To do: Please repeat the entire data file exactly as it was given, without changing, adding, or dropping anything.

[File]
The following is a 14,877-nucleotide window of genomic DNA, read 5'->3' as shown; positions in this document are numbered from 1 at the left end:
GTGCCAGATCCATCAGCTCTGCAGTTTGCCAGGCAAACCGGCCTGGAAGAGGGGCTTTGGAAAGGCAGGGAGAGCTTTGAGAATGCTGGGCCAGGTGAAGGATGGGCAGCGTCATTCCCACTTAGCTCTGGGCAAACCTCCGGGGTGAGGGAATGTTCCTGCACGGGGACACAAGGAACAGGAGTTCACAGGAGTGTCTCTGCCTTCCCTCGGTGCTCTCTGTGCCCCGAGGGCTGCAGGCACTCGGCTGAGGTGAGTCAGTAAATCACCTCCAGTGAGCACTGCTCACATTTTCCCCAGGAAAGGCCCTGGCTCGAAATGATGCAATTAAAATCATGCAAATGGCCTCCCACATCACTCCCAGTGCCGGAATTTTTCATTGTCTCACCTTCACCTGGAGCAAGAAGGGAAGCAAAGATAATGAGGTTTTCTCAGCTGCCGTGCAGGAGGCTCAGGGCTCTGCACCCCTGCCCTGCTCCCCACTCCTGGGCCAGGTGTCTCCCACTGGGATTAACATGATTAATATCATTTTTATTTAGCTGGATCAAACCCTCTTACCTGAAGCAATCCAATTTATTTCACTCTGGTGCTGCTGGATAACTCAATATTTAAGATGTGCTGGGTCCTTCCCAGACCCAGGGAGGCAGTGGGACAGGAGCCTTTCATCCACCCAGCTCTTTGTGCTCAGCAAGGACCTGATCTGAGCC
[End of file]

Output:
The following is a 14,877-nucleotide window of genomic DNA, read 5'->3' as shown; positions in this document are numbered from 1 at the left end:
GTGCCAGATCCATCAGCTCTGCAGTTTGCCAGGCAAACCGGCCTGGAAGAGGGGCTTTGGAAAGGCAGGGAGAGCTTTGAGAATGCTGGGCCAGGTGAAGGATGGGCAGCGTCATTCCCACTTAGCTCTGGGCAAACCTCCGGGGTGAGGGAATGTTCCTGCACGGGGACACAAGGAACAGGAGTTCACAGGAGTGTCTCTGCCTTCCCTCGGTGCTCTCTGTGCCCCGAGGGCTGCAGGCACTCGGCTGAGGTGAGTCAGTAAATCACCTCCAGTGAGCACTGCTCACATTTTCCCCAGGAAAGGCCCTGGCTCGAAATGATGCAATTAAAATCATGCAAATGGCCTCCCACATCACTCCCAGTGCCGGAATTTTTCATTGTCTCACCTTCACCTGGAGCAAGAAGGGAAGCAAAGATAATGAGGTTTTCTCAGCTGCCGTGCAGGAGGCTCAGGGCTCTGCACCCCTGCCCTGCTCCCCACTCCTGGGCCAGGTGTCTCCCACTGGGATTAACATGATTAATATCATTTTTATTTAGCTGGATCAAACCCTCTTACCTGAAGCAATCCAATTTATTTCACTCTGGTGCTGCTGGATAACTCAATATTTAAGATGTGCTGGGTCCTTCCCAGACCCAGGGAGGCAGTGGGACAGGAGCCTTTCATCCACCCAGCTCTTTGTGCTCAGCAAGGACCTGATCTGAGCC